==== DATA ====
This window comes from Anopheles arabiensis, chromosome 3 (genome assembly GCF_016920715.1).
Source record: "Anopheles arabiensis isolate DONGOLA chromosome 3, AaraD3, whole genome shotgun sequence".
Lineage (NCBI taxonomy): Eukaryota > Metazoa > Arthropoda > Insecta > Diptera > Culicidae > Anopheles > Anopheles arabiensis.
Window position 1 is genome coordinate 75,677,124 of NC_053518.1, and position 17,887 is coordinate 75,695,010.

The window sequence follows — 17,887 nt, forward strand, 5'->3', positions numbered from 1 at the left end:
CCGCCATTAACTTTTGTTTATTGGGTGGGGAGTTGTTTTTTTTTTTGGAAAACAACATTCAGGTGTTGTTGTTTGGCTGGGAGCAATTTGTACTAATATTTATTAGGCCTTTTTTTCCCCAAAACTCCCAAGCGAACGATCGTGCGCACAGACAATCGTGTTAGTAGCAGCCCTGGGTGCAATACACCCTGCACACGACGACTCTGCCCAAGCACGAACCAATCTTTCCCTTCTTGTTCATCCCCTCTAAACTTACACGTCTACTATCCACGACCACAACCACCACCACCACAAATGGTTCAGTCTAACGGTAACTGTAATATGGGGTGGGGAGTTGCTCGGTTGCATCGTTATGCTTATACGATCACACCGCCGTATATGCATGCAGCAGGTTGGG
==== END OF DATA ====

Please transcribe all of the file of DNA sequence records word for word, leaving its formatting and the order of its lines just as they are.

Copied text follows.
This window comes from Anopheles arabiensis, chromosome 3 (genome assembly GCF_016920715.1).
Source record: "Anopheles arabiensis isolate DONGOLA chromosome 3, AaraD3, whole genome shotgun sequence".
Lineage (NCBI taxonomy): Eukaryota > Metazoa > Arthropoda > Insecta > Diptera > Culicidae > Anopheles > Anopheles arabiensis.
Window position 1 is genome coordinate 75,677,124 of NC_053518.1, and position 17,887 is coordinate 75,695,010.

The window sequence follows — 17,887 nt, forward strand, 5'->3', positions numbered from 1 at the left end:
CCGCCATTAACTTTTGTTTATTGGGTGGGGAGTTGTTTTTTTTTTTGGAAAACAACATTCAGGTGTTGTTGTTTGGCTGGGAGCAATTTGTACTAATATTTATTAGGCCTTTTTTTCCCCAAAACTCCCAAGCGAACGATCGTGCGCACAGACAATCGTGTTAGTAGCAGCCCTGGGTGCAATACACCCTGCACACGACGACTCTGCCCAAGCACGAACCAATCTTTCCCTTCTTGTTCATCCCCTCTAAACTTACACGTCTACTATCCACGACCACAACCACCACCACCACAAATGGTTCAGTCTAACGGTAACTGTAATATGGGGTGGGGAGTTGCTCGGTTGCATCGTTATGCTTATACGATCACACCGCCGTATATGCATGCAGCAGGTTGGG